Experiencing a car crash in an unfamiliar place can be frightening. Not only must you cope with the emotional and physical effects of the accident, but you’re in unfamiliar surroundings. You may have many queries at once, but the first one is likely to be “Do I still have insurance coverage when I’m not home?”. Let’s look into this matter further.
Where Does My Policy Cover?
You don’t have to be concerned if your auto insurance doesn’t seem to apply in other states; most policies cover all 50 states, and the U.S. territories such as Puerto Rico, and even the Canadian provinces. To make sure you understand exactly what your policy covers before traveling with your vehicle to another state or country, you should speak with an insured attorney. Note that going into Mexico or other South American countries may not be included in your insurance coverage.
What is included in my insurance coverage?
If you are involved in an accident out of state, your car insurance will adjust to meet the requirements of the state where the accident occurred. For example, if you are from Massachusetts, your car insurance will have minimum liability limits of 20/40/20 for property damage and personal injury protection (PIP). If you are involved in an accident in Georgia, their state requires minimum liability limits of 25/50/25 for bodily injury and property damage liability.
If you are in an accident in Georgia, your insurance policy’s limit for liability will automatically increase to the state’s minimum.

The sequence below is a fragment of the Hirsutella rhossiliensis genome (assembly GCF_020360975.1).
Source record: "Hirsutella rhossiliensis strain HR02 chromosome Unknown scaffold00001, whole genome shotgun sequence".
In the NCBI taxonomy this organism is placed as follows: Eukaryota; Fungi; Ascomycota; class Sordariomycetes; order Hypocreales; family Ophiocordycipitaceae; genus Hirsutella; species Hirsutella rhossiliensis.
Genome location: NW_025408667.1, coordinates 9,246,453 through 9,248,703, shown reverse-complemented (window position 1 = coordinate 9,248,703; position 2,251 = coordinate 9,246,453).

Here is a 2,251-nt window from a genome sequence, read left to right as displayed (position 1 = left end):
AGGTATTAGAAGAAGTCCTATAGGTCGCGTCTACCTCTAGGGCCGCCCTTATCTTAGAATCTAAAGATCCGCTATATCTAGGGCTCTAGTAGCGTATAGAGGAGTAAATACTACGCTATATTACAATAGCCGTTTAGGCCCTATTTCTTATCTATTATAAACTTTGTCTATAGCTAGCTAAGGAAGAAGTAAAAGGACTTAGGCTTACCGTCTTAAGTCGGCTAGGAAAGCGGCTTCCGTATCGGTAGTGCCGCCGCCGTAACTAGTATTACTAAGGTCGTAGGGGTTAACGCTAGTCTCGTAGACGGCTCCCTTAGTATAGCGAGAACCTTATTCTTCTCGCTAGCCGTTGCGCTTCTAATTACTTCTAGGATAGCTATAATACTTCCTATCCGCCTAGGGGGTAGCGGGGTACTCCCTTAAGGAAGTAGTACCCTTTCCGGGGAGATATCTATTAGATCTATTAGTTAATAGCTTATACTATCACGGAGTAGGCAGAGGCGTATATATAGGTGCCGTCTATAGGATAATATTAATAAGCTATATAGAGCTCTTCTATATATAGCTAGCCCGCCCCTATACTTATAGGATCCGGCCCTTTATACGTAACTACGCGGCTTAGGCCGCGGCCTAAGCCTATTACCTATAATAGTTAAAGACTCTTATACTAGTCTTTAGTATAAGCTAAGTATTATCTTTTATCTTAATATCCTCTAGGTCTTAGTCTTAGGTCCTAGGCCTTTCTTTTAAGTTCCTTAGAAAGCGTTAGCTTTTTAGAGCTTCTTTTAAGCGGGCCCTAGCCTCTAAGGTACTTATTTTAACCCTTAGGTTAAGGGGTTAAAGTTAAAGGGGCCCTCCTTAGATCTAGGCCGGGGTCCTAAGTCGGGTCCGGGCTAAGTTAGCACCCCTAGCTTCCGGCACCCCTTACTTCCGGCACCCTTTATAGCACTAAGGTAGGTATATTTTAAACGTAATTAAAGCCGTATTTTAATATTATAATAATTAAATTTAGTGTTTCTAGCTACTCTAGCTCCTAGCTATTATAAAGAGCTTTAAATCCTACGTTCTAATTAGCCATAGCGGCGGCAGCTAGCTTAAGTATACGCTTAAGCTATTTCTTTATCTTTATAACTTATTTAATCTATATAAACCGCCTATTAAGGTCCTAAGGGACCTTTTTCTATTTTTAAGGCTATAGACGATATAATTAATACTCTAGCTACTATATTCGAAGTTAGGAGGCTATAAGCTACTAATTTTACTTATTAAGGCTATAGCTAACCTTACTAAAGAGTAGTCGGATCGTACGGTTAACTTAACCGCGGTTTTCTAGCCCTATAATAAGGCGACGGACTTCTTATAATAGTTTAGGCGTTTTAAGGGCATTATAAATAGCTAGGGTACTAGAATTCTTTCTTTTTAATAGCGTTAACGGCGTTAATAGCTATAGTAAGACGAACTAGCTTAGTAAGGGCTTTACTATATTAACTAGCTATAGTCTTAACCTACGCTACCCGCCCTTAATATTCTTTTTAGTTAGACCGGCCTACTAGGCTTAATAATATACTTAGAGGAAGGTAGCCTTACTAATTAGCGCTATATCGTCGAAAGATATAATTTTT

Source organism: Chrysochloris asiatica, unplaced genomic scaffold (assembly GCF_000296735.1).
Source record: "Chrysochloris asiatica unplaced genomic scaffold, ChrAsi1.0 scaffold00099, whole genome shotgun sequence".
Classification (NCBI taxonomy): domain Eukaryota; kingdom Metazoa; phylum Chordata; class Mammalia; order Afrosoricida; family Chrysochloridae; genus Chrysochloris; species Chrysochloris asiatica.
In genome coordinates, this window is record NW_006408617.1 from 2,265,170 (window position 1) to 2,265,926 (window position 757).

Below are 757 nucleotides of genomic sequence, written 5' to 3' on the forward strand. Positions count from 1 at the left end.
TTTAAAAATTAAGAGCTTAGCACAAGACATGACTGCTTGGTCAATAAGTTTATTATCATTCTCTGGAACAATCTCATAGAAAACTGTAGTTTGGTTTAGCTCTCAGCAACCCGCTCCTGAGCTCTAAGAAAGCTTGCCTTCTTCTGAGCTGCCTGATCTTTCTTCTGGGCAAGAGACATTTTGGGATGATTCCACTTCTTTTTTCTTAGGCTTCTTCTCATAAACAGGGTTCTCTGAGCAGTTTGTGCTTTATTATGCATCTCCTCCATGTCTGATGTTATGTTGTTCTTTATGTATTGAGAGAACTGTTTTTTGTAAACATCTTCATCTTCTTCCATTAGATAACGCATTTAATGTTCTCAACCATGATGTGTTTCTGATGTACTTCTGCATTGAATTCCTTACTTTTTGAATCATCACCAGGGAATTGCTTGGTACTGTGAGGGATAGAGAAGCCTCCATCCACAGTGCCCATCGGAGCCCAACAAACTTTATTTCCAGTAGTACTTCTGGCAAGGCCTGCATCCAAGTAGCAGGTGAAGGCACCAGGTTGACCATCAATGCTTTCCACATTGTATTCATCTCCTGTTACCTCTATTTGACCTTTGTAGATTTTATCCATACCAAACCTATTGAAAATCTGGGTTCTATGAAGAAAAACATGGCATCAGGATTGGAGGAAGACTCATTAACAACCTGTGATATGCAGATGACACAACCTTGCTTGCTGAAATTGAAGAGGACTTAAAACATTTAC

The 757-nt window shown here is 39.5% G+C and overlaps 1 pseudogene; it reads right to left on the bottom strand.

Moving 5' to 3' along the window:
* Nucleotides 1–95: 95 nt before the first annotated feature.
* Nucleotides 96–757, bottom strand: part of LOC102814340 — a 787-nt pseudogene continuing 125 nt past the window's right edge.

If you’re driving in a state with a lower liability limit than your home state, your insurance policy will provide the maximum coverage on your policy, even if it’s more than what the state you’re visiting requires.
What if the state does not have a “no-fault” policy?
In states that have a no-fault system, drivers must carry at least $10,000 in personal injury protection (PIP) coverage. This means that if an accident happens in one of these states, the PIP coverage will be used to cover any injuries regardless of who was at fault. In contrast, tort states do not use a no-fault system and the negligent driver is held responsible for any injuries resulting from an accident.
If you suffer an injury caused by a careless driver while travelling in the state of Georgia, which is a “fault” state, the driver would be held accountable for your injury and related costs. The law of Georgia will decide how to settle the incident and the insurance policy held by the responsible driver will determine how medical expenses and lost wages are dealt with.
In a no-fault state, the minimum PIP coverage required by law is the same for both Georgia residents and Massachusetts drivers.
The governing law in a no-fault state will be based on the state in which the accident occurred.
What is the best way to deal with a car accident occurring in another state?
- Always follow the standard auto accident checklist when involved in a crash, which includes checking for injuries and the safety of passengers, calling the police and emergency services, assessing and documenting damage, and contacting your insurance company.
- Depending on your insurance policy, your insurance may also cover additional expenses such as towing or repair costs.
- When speaking with your insurance company, be sure to let them know that you are in a different state so they can determine what coverage is available to you..
- Auto accidents can be confusing, so make sure to discuss your accident with your local independent insurance agent
Local Independent Insurance Agency
Vargas & Vargas Insurance is a local independent insurance broker, we work for you, the customer, and not any one insurance company, and we always have time for you. We shop around with many local and national insurance companies to offer you a tailored fit insurance policy for your specific needs. We have been helping first-time home buyers for over 40 years and teaching them about the significance of their homeowner’s insurance, call us today.